Amer Khosla had big plans for 2020-21. For the Jalandhar-based and NYU bound 19-year-old, a lot of those plans came crashing as the pandemic hit the globe. So he picked up the guitar, taught himself how to play it, and chronicled his experience of coming-of-age amid a lockdown in the form of an EP titled Songs (for you).
The dream-pop production is the perfect canvas to paint the themes of confusion and chaos. AM.E.R proves his songwriting mettle right from the get go, and by the time you’re through with the 21-minute EP, it leaves you with a sense of yearning and puts you in a mood for contemplation.
After putting out such a matured EP as his very first showcase of the musical talent to the world, Amer would now surely have many eyeballs following his trajectory as a musician.
There haven’t been too many releases in recent (independent music) memory that have generated as much anticipation as as Dot’s debut album. Aditi Sehgal aka Dot. has been an indie darling since 2017 despite never releasing her music on a streaming platform before Khamotion. Her track ‘Everybody Dances to Techno’ was a breath of fresh air and the song and video has garnered much love and appreciation in four years. Considering the amount of marketing that goes into music releases today, and even in 2017, this was proof that it was only the whimsy and beautiful music that was responsible for the numbers (4 lakh and counting).
However, she went quiet quickly after a few songs on YouTube and some live shows. So, when news of an EP came out, the excitement and anticipation was naturally high. For the musician herself, she needed to step out of the shadow of a song that perhaps she didn’t know will get her the kind of attention that it did, and she does it well. Dot. is a clever songwriter, and she doesn’t falter to recreate the breakout magic on Khamotion.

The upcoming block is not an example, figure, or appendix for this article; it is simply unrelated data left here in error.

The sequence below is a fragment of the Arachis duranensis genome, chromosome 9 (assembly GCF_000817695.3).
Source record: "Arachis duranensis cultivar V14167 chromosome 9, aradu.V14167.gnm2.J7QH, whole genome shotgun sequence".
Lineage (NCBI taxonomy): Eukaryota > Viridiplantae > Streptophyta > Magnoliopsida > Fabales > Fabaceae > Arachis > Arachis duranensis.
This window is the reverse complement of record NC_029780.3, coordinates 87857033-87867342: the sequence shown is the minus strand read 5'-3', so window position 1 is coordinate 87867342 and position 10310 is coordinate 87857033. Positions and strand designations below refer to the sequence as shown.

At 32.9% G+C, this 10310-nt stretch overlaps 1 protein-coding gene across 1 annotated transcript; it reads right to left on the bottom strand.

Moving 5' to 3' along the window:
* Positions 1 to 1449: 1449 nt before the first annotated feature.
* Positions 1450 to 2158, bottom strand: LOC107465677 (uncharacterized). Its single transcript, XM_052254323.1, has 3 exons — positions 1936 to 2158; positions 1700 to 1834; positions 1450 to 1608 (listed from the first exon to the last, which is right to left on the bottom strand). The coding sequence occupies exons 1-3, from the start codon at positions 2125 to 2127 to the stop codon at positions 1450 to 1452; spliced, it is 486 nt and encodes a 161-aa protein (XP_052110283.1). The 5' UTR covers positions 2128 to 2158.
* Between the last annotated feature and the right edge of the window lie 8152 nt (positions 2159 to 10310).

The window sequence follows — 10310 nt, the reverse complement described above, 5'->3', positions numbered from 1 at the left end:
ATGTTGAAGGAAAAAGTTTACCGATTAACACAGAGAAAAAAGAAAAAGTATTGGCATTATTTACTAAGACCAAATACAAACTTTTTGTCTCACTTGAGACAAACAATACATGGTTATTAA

Irfana Hameed has been one of the most exciting voices to emerge from the Indian hip-hop music scene. The Kodaikanal-based rapper, who began her journey with music through Carnatic music, made a 180-degree turn to rap and hip-hop and has, in recent times, made quite the splash. This yeear proved to be eventful as she teamed up with childhood friend and fellow musician, Taslina on their debut EP, Ko-Lab. The thematically rich album saw Irfana proving her worth in salt as a rapper and an up-and-coming emcee in the Indian hip-hop scene. It did the rounds on the internet, garnering critical reception that isn’t easy to come by. From verses about anti-fascism to explorations of femininity and identity, the EP offered a space for all kinds of reflection. And through the cracks of those reflective moments, Irfana’s voice resonates as one for a generation, spanning across cultures and identities.
Ranjani Ramadoss might be one of the most exciting things to have happened to the Indian independent scene in a long time. Technically, we heard her for the first time, before her debut as a solo artist this year, with the release of her band Kelvikkuri’s first and only single yet, ‘Nangooram’ in 2020, which also featured on our Best Debuts of 2020. That track was very well written, performed and produced and is a must-listen. This year, when she made her debut with ‘That Way’ which also featured three more artists, and then released her second single ‘Nee Mattume’ just one month later, she made it apparent that she had a lot to offer, way more than what she had already showcased through her unforgettable performance in ‘Nangooram’.
Then she teamed up with Clifr (also of Kelvikkuri) and past collaborator and producer Issamood for her 4-track EP 593, Vol 1. The pop/rap record is arguably one of the most unanimously well-received releases this year, and rightly so. On its own, it is a smooth and unabashed mix of pop and R&B. As part of her discography, it hints at a variety that most musicians achieve only after several years in the industry.
She shines better in a group. Almost all of her releases have multiple collaborators. Evidently, she has a slew of influences, too, that she takes very seriously and honestly. Variety seems to be central to her craft. RANJ proves that she can do film and regional stuff just as well as global. She is ahead of the curve and will most likely make her own definitive space in the Indian independent scene, and well beyond it.